wheelbuilding parts (left)

wheelbuilding tools (right)

So this is what we are starting with. The parts comprise of the hub, the spokes, the nipples and the rim tape (not shown). And the tools as labelled in the picture above. The wheel truing stand is also required which you will see in later pictures. The spoke lengths have to be of the correct size depending on your crossing pattern. You need to calculate this accurately before you order your spokes. The best one is a spreadsheet by Damon Rinard.

As for the tools the nipple clamp is handy so that you don't drop your nipples in between the layers in the rim. The kitchen paper is to wipe off the excess oil that you put on the nipples and the screwdriver is so that you can tighten the spokes through the hole in the rim, which is quicker than using the spoke key. You also need a wheel truing stand. Don't get an entry level quality one. Get a mid-priced one. If you are only going to build a few wheels, get one second hand on ebay and then sell it again. You'll get your money back. Beginners keep your "backwards" test wheel handy for comparison.

every other hole threaded (left)

all holes threaded (right)

This part is dead easy. Drop a spoke through every other hole as shown above left. Then pop all the other ones through. One in, one out. Check it. Check it again. If this part is wrong, you'll have to take it all apart and start again. Yes, it has happened to me, because I didn't check.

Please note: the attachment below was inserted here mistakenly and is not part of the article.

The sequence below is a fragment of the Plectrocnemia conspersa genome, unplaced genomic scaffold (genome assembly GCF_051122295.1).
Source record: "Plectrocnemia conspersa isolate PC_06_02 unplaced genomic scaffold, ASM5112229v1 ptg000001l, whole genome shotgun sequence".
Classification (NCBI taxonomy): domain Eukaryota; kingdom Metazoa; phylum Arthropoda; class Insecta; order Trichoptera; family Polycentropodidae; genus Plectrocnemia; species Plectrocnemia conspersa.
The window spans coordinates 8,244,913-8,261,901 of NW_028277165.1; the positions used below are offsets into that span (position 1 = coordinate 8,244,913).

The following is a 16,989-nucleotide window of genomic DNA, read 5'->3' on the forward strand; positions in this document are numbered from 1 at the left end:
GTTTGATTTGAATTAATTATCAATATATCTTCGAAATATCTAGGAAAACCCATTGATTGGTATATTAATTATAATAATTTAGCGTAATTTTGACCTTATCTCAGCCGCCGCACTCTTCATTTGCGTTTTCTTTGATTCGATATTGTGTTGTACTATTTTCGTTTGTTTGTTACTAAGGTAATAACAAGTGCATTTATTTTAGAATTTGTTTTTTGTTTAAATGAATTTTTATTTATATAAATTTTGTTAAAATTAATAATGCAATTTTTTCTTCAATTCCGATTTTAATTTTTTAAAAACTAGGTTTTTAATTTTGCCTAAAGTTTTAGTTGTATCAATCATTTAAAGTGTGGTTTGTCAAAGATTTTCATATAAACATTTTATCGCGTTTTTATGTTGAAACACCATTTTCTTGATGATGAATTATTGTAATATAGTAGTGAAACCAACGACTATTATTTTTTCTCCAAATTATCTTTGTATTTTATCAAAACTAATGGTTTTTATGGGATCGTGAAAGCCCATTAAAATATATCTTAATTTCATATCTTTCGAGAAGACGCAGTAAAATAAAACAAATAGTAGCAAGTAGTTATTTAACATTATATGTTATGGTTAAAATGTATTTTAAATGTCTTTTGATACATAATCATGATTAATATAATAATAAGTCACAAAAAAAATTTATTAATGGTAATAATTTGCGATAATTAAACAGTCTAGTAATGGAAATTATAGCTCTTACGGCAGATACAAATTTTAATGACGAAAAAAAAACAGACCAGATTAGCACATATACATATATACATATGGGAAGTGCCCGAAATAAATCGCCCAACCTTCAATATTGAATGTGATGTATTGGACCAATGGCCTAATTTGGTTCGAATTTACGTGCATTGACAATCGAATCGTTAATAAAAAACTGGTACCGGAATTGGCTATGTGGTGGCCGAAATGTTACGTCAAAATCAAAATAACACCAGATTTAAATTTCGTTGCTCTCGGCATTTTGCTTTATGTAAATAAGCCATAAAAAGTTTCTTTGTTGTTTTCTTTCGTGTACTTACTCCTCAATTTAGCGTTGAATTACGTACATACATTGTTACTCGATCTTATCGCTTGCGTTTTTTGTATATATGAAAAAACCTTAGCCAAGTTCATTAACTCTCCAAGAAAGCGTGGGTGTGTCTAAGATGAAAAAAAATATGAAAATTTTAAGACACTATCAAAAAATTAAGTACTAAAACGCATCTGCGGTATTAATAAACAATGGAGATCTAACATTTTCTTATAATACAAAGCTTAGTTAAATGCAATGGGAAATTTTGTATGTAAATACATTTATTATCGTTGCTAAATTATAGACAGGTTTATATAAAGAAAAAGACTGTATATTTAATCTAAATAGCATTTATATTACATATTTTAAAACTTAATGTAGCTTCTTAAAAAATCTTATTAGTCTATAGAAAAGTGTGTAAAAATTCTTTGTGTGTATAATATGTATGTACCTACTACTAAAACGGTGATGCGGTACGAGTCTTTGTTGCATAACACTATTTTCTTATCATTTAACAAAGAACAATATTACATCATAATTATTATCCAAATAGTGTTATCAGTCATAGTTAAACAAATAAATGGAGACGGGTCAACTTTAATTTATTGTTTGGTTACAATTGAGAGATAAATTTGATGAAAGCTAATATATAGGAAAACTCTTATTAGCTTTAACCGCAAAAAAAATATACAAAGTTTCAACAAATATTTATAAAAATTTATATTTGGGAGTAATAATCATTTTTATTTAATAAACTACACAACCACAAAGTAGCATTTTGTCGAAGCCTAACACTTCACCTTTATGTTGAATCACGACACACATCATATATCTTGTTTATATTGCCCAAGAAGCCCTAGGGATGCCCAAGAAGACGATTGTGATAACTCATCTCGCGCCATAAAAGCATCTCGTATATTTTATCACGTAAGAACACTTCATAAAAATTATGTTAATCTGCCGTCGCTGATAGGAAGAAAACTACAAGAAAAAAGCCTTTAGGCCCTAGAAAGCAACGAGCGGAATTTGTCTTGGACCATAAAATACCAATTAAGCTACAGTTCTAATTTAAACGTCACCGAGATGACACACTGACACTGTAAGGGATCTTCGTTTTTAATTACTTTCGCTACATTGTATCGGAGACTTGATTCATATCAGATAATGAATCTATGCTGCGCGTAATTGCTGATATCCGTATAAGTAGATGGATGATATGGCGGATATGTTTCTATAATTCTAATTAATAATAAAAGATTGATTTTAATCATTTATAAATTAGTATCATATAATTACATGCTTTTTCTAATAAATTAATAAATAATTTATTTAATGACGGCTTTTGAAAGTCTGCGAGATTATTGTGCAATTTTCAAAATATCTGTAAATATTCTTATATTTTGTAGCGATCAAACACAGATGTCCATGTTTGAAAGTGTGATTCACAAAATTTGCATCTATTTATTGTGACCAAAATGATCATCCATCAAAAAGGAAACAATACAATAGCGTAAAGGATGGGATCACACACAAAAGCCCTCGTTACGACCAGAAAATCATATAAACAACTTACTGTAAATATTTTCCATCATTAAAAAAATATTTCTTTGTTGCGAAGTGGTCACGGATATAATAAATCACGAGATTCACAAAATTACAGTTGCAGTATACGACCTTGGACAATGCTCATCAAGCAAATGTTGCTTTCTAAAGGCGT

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a few spokes crossed and tied (left)

all spokes crossed and tied (right)

In this example the wheel is going to be three cross. So it's three-cross, pre-cross. Have a look at the left picture. Can you see that it goes over two and then under one? And the spokes on the inside are all pointing to the right and the on the outside to the left? I've put the hub in the stand for easy access. Keep going all the way along one side of the hub. Over two and under one. Then the same one the other side. All the spokes on the inside should be almost parallel with the spokes on the inside of the hub on the other side. Can you see that in the second picture? Remember, tie them tight enough to hold, but not so tight that they are difficult to remove later.